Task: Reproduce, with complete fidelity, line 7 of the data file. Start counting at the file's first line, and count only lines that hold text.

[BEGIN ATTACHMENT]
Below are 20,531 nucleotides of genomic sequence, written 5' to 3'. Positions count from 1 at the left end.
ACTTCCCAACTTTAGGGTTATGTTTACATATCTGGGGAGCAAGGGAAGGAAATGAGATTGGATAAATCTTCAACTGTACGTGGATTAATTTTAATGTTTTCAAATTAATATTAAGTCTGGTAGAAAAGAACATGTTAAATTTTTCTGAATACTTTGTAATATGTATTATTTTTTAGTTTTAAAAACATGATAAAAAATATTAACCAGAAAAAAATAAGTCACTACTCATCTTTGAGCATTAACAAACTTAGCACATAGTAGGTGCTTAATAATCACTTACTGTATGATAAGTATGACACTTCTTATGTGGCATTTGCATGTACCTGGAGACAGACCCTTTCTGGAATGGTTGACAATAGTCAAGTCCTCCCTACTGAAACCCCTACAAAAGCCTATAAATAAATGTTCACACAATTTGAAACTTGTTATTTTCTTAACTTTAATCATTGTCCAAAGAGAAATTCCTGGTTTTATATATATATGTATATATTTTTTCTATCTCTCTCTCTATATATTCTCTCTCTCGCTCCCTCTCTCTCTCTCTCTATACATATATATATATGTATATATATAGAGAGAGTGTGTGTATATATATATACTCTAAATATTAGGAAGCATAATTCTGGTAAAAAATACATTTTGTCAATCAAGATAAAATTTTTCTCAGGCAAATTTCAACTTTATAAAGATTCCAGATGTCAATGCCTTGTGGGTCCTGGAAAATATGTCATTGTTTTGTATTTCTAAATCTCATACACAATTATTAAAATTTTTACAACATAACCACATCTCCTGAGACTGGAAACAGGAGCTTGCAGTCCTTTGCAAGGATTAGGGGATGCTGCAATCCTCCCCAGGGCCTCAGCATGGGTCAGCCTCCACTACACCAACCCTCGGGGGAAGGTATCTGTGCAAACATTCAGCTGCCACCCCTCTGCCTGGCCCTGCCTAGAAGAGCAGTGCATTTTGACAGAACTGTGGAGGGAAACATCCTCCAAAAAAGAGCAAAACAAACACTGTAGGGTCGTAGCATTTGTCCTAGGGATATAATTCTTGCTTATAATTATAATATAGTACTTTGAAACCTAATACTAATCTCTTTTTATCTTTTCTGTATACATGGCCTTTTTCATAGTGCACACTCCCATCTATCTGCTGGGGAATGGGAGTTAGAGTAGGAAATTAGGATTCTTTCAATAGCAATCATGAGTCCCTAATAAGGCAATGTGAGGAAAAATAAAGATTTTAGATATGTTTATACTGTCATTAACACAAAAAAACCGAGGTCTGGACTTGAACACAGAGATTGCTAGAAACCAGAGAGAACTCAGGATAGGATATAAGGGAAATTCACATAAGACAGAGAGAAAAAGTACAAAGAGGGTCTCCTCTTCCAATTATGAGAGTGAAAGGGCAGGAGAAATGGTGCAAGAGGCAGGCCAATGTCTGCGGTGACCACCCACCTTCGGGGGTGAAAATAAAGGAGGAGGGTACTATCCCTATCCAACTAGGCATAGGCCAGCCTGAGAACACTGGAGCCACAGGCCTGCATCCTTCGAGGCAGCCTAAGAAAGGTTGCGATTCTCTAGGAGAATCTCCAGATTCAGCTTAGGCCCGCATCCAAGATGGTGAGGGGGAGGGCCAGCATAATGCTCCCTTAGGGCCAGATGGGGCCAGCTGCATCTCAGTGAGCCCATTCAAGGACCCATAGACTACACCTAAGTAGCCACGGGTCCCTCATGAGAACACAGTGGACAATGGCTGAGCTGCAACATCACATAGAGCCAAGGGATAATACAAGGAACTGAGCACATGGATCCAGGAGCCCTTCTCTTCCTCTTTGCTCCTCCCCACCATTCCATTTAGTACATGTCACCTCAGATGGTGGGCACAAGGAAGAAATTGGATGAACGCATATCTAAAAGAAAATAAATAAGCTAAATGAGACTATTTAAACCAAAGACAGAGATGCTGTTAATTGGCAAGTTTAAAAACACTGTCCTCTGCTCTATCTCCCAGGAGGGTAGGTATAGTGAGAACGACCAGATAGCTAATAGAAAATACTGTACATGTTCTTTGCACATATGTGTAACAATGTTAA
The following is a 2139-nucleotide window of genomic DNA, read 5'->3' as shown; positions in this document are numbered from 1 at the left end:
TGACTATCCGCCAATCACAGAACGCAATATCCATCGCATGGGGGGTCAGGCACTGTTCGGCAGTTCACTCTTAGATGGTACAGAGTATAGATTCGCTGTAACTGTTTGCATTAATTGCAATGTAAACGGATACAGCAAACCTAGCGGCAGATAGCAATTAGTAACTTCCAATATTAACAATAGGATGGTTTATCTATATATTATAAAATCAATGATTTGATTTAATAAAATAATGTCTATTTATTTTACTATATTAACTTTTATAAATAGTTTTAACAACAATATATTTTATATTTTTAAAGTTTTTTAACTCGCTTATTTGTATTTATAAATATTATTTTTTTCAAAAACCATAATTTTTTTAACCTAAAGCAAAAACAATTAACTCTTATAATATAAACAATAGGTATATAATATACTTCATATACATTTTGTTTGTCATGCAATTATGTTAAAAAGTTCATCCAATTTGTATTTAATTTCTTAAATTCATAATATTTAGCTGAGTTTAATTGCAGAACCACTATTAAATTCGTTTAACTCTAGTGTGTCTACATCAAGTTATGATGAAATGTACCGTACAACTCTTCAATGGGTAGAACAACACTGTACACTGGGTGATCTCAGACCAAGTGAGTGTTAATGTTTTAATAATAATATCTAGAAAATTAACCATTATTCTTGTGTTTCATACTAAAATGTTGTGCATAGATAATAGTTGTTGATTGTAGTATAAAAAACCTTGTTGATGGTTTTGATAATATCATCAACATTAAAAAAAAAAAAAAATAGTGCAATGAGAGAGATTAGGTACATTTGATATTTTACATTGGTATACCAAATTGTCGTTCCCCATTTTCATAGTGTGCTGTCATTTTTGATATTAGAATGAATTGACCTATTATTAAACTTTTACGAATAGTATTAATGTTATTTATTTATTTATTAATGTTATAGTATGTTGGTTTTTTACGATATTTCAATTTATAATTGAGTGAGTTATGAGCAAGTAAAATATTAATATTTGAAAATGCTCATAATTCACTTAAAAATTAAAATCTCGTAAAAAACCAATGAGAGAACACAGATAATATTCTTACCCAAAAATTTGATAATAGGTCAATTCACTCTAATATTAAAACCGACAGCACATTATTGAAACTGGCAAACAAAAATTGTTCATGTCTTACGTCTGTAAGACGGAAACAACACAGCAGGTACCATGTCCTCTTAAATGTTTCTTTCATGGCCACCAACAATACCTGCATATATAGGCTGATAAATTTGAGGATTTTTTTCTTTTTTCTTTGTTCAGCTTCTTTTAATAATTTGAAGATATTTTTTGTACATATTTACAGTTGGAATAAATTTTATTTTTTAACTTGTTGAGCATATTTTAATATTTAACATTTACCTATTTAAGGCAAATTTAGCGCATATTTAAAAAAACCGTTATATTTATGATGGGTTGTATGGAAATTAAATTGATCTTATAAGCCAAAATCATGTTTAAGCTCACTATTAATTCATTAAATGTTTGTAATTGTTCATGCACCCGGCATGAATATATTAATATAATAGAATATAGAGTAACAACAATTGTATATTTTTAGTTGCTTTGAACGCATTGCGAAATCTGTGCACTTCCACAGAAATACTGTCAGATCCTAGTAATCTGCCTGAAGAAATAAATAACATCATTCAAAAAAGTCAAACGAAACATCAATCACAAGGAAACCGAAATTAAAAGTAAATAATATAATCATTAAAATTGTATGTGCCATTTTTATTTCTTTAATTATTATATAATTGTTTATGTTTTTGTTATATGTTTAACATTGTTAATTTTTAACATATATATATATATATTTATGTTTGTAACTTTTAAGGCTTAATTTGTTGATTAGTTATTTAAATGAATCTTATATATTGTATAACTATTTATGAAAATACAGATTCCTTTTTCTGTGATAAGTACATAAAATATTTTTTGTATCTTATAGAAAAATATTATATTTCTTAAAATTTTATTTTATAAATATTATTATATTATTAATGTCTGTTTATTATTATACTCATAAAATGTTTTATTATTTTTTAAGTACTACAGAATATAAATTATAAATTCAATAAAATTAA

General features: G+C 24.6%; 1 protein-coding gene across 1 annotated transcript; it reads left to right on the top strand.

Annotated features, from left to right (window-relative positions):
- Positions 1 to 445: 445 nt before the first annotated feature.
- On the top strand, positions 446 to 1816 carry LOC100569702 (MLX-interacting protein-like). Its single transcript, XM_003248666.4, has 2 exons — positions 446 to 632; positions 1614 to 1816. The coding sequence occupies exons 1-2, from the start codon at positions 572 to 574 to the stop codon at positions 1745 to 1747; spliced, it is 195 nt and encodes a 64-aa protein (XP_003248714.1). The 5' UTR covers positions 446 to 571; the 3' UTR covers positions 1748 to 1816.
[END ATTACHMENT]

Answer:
- Positions 1 to 445: 445 nt before the first annotated feature.